Hemolytic uremic syndrome (HUS)


What is Hemolytic uremic syndrome ?

Hemolytic uremic syndrome is a disorder that is caused due to anomalous and premature damage of red blood cells. The commencement of this process leads to the passage of large numbers of destroyed red blood cells to the kidneys, which eventually causes its filtering system to become blocked. This may then result in life threatening cases of kidney failure that is associated with hemolytic uremic syndrome.

A majority of hemolytic uremic syndrome cases develop after many days of diarrhea, usually bloody, in children. The diarrhea is mainly caused due to infection with a particular strain of the E. coli bacteria. Adults may also get affected by hemolytic uremic syndrome post infection by the bacteria. However, the cause generally tends to be vague or not known.

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Hemolytic uremic syndrome is considered as a serious condition. However, early diagnosis and treatment generally results in a full recovery in patients, particularly in young children.

Symptoms of hemolytic uremic syndrome

Some of the signs and symptoms of hemolytic uremic syndrome are listed below:

  • Bloody diarrhea
  • Pain in the abdominal area
  • Presence of blood in the urine or diminished urination
  • Vomiting
  • The skin tone may be pale
  • Presence of low grade fever
  • Increased irritability
  • Fatigue
  • Presence of inexplicable, tiny bruises
  • Bleeding from the mouth and nose
  • Confusion
  • The hands, face, feet or the complete body may become swollen
  • In rare cases, there may be occurrence of neurological signs such as seizures

A number of life threatening health complications may be caused due to hemolytic uremic syndrome. They include:

  • Sudden, acute failure of the kidneys
  • Chronic failure of the kidneys
  • High blood pressure
  • Stroke
  • Cardiac problems
  • Coma

Causes of hemolytic uremic syndrome

Hemolytic uremic syndrome may be caused due to many different reasons. However, the primary cause of the condition, especially in children, is infection with a particular strain of E. coli bacteria which is generally referred to as O157:H7

A group of bacteria that can be usually seen in the intestines of healthy animals and humans is known as E. coli. There are hundreds of different types of E. coli bacteria and most are safe. However, certain strains of the E. coli bacteria cause severe food borne conditions and one of these harmful varieties is responsible for causing hemolytic uremic syndrome.

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E. coli may be present in lakes or swimming pools that are contaminated with feces, and in contaminated produce or meat.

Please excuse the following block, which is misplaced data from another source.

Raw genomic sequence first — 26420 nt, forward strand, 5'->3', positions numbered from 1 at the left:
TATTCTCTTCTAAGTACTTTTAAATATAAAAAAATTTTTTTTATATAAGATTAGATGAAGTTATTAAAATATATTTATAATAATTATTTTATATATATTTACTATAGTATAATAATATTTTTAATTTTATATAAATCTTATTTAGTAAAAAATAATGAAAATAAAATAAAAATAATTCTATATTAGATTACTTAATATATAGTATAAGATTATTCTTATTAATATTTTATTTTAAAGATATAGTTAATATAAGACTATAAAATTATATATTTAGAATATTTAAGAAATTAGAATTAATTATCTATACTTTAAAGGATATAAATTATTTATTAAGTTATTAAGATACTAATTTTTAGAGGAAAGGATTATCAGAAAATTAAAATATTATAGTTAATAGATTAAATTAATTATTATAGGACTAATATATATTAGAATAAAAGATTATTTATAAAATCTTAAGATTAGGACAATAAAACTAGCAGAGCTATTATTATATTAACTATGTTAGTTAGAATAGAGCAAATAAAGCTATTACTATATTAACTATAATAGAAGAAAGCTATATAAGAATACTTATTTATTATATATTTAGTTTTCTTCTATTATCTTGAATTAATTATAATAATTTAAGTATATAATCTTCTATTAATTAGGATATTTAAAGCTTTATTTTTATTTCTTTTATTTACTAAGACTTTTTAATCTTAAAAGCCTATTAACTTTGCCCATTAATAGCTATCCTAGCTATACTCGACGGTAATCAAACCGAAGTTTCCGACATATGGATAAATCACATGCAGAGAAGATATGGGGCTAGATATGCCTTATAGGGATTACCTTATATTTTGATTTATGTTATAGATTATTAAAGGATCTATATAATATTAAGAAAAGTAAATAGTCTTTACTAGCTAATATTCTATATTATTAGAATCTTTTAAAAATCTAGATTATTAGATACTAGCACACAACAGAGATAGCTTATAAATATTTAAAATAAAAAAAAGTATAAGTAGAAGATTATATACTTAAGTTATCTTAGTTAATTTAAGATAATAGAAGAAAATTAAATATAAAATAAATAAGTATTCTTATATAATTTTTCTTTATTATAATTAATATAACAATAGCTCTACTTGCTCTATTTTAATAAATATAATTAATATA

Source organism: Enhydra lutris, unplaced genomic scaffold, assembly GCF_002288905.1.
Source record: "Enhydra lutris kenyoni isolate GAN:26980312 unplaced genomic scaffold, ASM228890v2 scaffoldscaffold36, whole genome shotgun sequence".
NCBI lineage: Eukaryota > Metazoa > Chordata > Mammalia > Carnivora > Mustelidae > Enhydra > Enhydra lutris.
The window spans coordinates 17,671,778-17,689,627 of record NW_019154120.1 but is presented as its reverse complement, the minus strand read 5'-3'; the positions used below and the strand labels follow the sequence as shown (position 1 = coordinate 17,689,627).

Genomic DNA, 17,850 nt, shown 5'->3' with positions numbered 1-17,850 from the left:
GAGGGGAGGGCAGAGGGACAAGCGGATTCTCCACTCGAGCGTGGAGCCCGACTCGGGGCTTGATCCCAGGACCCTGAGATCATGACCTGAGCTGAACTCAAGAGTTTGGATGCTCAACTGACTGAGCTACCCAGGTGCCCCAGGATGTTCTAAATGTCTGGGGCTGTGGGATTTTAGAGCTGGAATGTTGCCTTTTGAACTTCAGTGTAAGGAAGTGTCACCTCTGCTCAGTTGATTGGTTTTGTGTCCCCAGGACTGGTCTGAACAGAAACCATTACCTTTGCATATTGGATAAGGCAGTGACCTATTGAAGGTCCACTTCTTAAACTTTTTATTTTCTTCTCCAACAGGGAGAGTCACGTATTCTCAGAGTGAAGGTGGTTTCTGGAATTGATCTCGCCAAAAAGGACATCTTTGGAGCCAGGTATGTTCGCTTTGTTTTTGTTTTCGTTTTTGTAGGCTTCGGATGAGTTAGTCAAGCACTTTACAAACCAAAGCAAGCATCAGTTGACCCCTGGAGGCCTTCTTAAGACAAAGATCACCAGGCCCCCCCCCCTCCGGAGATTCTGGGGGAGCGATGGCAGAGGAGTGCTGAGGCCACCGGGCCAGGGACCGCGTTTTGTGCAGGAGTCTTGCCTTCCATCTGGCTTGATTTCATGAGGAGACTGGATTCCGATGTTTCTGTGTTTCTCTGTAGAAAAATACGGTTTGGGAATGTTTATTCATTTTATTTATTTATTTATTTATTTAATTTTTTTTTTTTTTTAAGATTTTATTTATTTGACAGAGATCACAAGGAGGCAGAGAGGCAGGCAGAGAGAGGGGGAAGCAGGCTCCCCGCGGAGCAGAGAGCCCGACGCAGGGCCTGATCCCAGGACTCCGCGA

It is important to note that a majority of the individuals infected with even the most harmful strains of E. coli bacteria may not develop symptom of hemolytic uremic syndrome. Also, hemolytic uremic syndrome may also develop after infection with a strain of the E. coli bacteria, which is different from the known strain.

The cause of hemolytic uremic syndrome in adults is usually not known. However, some of the known factors that cause the condition are as follows:

  • Pregnancy
  • The use of certain drugs such as cyclosporine (an immunosuppressant medication), the muscle cramp relaxant quinine, oral contraceptives and anti-platelet drugs
  • Infection with the pneumococcal bacteria or the presence of some other infections such as HIV/AIDS

Individuals with the below mentioned risk factors are at a greater risk to developing hemolytic uremic syndrome than others:

  • Individuals with an impaired or compromised immune system
  • Children who are younger than five years old
  • The presence of certain genetic abnormalities in some people that make them more vulnerable
  • Adults above the age of sixty years

Treatment of hemolytic uremic syndrome

Replacement of fluids: Since the kidneys are functioning abnormally and not efficiently removing wastes and fluids, the lost electrolytes and fluids have to be replaced with care

  • Transfusion of platelets: in case the person affected by hemolytic uremic syndrome is prone to easy bruising or bleeding, then platelet transfusions can aid the process of blood clotting. It is done via an intravenous needle
  • Exchange of plasma: Plasma refers to that part of blood that aids the movement of platelets and blood cells. A medical instrument is sometimes used to remove the plasma from the blood and then replace it with frozen donor plasma.
  • Transfusion of red blood cells: The lack of red blood cells in patients with hemolytic uremic syndrome may result in various symptoms such as yellowish skin, fatigue, chills, dark urine, shortness of breath and palpitations. Transfusion of red blood cell via an IV needle may assist in reducing and reversing these symptoms.
  • Dialysis of the kidneys: A kidney dialysis may sometimes be needed to clear out the excess fluids and waste from the blood. It is a temporary solution which is stopped once the kidneys return to full functionality. A serious damage of the kidneys which results in kidney failure may however require permanent kidney dialysis or a kidney transplant

Even though hemolytic uremic syndrome is a very serious and life threatening condition, early detection and proper treatment can lead to a full recovery of the patients, particularly in young children.

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Related posts:

  1. Nephrotic Syndrome
  2. Toxic Shock Syndrome
  3. Signs of Kidney Infection
  4. Red blood cells in urine
  5. Myelodysplastic Syndrome

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